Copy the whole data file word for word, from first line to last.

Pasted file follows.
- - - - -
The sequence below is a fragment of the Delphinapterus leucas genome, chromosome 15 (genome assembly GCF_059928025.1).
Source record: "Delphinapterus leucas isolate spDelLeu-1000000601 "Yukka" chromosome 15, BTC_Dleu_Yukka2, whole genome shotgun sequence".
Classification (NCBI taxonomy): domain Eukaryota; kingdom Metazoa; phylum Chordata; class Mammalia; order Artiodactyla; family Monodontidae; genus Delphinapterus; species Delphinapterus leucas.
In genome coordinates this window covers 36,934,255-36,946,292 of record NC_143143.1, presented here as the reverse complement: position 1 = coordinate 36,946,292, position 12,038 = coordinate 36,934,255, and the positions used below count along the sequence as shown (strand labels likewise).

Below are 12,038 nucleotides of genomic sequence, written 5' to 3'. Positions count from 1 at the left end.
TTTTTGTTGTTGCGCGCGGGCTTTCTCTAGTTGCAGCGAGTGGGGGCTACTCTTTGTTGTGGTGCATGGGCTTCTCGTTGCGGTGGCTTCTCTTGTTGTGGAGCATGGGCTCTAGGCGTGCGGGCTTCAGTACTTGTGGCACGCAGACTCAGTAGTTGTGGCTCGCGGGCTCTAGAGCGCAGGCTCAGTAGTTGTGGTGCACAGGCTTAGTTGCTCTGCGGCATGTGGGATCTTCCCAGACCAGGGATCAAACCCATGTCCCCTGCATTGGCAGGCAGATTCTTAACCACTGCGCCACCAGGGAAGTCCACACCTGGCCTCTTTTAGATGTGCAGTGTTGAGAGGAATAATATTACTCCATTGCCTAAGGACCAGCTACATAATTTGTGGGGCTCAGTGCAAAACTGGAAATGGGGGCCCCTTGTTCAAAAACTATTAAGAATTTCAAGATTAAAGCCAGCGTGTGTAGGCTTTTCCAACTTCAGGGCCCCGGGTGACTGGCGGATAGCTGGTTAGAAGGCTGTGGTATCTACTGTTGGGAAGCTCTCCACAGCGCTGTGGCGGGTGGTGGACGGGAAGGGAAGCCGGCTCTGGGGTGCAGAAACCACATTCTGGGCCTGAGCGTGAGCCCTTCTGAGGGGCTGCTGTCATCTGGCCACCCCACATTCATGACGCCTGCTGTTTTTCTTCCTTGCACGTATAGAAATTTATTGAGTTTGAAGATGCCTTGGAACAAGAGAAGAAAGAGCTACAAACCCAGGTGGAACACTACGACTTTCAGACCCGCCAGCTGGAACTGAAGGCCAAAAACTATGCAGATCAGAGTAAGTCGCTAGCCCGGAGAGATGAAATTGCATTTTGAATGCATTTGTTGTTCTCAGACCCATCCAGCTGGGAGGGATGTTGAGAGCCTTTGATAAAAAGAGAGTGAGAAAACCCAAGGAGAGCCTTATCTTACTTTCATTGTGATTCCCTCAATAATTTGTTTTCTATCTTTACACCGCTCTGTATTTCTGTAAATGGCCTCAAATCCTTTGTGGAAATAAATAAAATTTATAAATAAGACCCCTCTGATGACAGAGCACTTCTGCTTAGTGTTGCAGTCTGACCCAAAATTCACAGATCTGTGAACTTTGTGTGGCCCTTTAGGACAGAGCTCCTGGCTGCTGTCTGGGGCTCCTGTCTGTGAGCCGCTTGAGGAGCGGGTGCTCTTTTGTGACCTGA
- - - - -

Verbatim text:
The sequence below is a fragment of the Delphinapterus leucas genome, chromosome 15 (genome assembly GCF_059928025.1).
Source record: "Delphinapterus leucas isolate spDelLeu-1000000601 "Yukka" chromosome 15, BTC_Dleu_Yukka2, whole genome shotgun sequence".
Classification (NCBI taxonomy): domain Eukaryota; kingdom Metazoa; phylum Chordata; class Mammalia; order Artiodactyla; family Monodontidae; genus Delphinapterus; species Delphinapterus leucas.
In genome coordinates this window covers 36,934,255-36,946,292 of record NC_143143.1, presented here as the reverse complement: position 1 = coordinate 36,946,292, position 12,038 = coordinate 36,934,255, and the positions used below count along the sequence as shown (strand labels likewise).

Below are 12,038 nucleotides of genomic sequence, written 5' to 3'. Positions count from 1 at the left end.
TTTTTGTTGTTGCGCGCGGGCTTTCTCTAGTTGCAGCGAGTGGGGGCTACTCTTTGTTGTGGTGCATGGGCTTCTCGTTGCGGTGGCTTCTCTTGTTGTGGAGCATGGGCTCTAGGCGTGCGGGCTTCAGTACTTGTGGCACGCAGACTCAGTAGTTGTGGCTCGCGGGCTCTAGAGCGCAGGCTCAGTAGTTGTGGTGCACAGGCTTAGTTGCTCTGCGGCATGTGGGATCTTCCCAGACCAGGGATCAAACCCATGTCCCCTGCATTGGCAGGCAGATTCTTAACCACTGCGCCACCAGGGAAGTCCACACCTGGCCTCTTTTAGATGTGCAGTGTTGAGAGGAATAATATTACTCCATTGCCTAAGGACCAGCTACATAATTTGTGGGGCTCAGTGCAAAACTGGAAATGGGGGCCCCTTGTTCAAAAACTATTAAGAATTTCAAGATTAAAGCCAGCGTGTGTAGGCTTTTCCAACTTCAGGGCCCCGGGTGACTGGCGGATAGCTGGTTAGAAGGCTGTGGTATCTACTGTTGGGAAGCTCTCCACAGCGCTGTGGCGGGTGGTGGACGGGAAGGGAAGCCGGCTCTGGGGTGCAGAAACCACATTCTGGGCCTGAGCGTGAGCCCTTCTGAGGGGCTGCTGTCATCTGGCCACCCCACATTCATGACGCCTGCTGTTTTTCTTCCTTGCACGTATAGAAATTTATTGAGTTTGAAGATGCCTTGGAACAAGAGAAGAAAGAGCTACAAACCCAGGTGGAACACTACGACTTTCAGACCCGCCAGCTGGAACTGAAGGCCAAAAACTATGCAGATCAGAGTAAGTCGCTAGCCCGGAGAGATGAAATTGCATTTTGAATGCATTTGTTGTTCTCAGACCCATCCAGCTGGGAGGGATGTTGAGAGCCTTTGATAAAAAGAGAGTGAGAAAACCCAAGGAGAGCCTTATCTTACTTTCATTGTGATTCCCTCAATAATTTGTTTTCTATCTTTACACCGCTCTGTATTTCTGTAAATGGCCTCAAATCCTTTGTGGAAATAAATAAAATTTATAAATAAGACCCCTCTGATGACAGAGCACTTCTGCTTAGTGTTGCAGTCTGACCCAAAATTCACAGATCTGTGAACTTTGTGTGGCCCTTTAGGACAGAGCTCCTGGCTGCTGTCTGGGGCTCCTGTCTGTGAGCCGCTTGAGGAGCGGGTGCTCTTTTGTGACCTGA